Apparently Ms. Bland being issued a questionable warning ticket for a minor traffic infraction carried no such privilege to harbor feelings of being either irate or irritated. The presumably highly trained Texas State Trooper overreacted to an ordinary citizen’s very common and human response to a hostile, intimidating, and brutal manner that only escalated an avoidably tense situation. Houston we have a problem! It’s up to us as a nation to fix it!   D.Day 2015

New Jazz Play THE COOL, Featuring the Music and Life of Legendary Trumpeter Chet Baker, to Open in East Coast Premier

PRESS CONTACT                                                                                             FOR IMMEDIATE RELEASE: 7/8/2015
Philip Watt, Producer  
pwatt99@gmail.com
/ (646) 322-6901
New Jazz Play THE COOL, Featuring the Music and Life of Legendary Trumpeter Chet Baker, to Open in East Coast Premier

Original Play Premiers at The Back Room at Jimmy’s No. 43 for One Weekend Run

NEW YORK (July 8, 2015) – Philip Watt returns to New York City in the role as Chet Baker in a one act play, The Cool, written by San Francisco playwright and journalist Barry Eitel. The play opens its New York City premier in The Back Room at Jimmy’s No 43 on Manhattans’ East side, and runs from July 10-12.

As an actor, Watt’s credits are extensive; his repertoire covers stage and screen. Last week, the Warner Brother’s documentary Batkid Begins: The Wish Heard Around the World, opened at New York’s Angelica theater and numerous movie theaters nationally. Watt, a classically trained actor with a BFA from Cincinnati Conservatory of Music was cast as Batkid’s arch rival, The Riddler, in a civic effort that galvanized the entire City of San Francisco, by helping a 5-year-old leukemia patient to live out his dream as superhero Batkid, who, with the aid of Batman, saved the City by the Bay in one of the biggest human-interest stories of 2013, seen by an estimated one billion people, worldwide.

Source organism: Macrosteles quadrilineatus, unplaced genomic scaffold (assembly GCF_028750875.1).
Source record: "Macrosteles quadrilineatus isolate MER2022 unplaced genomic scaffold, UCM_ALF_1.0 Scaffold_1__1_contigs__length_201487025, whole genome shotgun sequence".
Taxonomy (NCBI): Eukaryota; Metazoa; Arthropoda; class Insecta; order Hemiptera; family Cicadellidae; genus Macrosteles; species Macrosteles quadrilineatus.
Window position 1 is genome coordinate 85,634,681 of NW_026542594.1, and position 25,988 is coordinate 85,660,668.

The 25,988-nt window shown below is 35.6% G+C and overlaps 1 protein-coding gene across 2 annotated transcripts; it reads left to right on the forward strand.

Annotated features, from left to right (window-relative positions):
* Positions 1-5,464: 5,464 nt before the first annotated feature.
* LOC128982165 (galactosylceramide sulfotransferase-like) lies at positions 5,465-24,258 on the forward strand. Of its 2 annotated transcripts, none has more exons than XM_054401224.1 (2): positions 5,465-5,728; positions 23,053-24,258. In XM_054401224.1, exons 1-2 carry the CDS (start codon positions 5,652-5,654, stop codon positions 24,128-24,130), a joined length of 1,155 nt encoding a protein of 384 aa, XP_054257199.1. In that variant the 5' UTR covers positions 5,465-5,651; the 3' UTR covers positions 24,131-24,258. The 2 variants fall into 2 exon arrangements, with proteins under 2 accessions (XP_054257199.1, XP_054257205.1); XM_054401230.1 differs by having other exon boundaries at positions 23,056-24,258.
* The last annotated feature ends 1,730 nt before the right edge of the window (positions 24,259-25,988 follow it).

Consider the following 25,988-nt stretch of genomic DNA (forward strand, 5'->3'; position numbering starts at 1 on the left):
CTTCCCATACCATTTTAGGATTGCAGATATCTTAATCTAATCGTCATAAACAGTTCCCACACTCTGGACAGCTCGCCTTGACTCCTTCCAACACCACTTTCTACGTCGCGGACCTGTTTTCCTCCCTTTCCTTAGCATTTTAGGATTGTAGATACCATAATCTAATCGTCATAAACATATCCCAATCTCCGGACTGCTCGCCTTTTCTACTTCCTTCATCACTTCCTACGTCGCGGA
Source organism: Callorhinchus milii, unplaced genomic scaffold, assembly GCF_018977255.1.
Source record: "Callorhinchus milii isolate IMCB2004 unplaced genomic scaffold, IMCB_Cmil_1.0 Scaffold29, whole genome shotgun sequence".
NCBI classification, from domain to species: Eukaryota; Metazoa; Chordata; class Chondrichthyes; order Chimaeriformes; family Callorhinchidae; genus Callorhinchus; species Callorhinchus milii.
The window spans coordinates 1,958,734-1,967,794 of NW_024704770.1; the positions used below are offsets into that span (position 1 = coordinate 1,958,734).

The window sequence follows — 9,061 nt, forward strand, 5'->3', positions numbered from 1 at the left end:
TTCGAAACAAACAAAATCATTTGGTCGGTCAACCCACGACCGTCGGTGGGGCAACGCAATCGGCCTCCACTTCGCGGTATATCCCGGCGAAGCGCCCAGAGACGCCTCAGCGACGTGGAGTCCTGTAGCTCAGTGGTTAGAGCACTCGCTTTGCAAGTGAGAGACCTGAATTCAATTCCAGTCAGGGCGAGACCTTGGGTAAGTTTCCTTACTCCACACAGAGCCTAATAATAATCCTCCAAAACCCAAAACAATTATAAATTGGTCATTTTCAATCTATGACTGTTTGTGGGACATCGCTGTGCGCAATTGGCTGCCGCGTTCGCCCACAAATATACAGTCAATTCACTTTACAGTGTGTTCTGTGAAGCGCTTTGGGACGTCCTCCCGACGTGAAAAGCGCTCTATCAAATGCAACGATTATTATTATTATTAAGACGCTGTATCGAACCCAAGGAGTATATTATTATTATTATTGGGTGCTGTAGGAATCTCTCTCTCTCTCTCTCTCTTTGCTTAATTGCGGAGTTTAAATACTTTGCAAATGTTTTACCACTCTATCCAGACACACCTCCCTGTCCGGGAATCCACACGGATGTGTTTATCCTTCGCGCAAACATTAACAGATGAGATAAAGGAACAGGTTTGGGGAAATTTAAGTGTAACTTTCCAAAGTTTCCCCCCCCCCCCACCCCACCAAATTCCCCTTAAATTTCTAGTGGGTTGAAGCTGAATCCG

As a 19-year-old aspiring actor, Philip made his screen debut in one of Michael Jackson’s early ground-breaking videos, the 1996 Stranger in Moscow. He spent five years in Los Angeles, appearing on stage with Theodore Bikel, Patrick Cassidy, Don Swayze, Jenny Lewis, and onscreen with Katie Holmes (Eve 6), Brendan Fraser (Monkeybone), among others.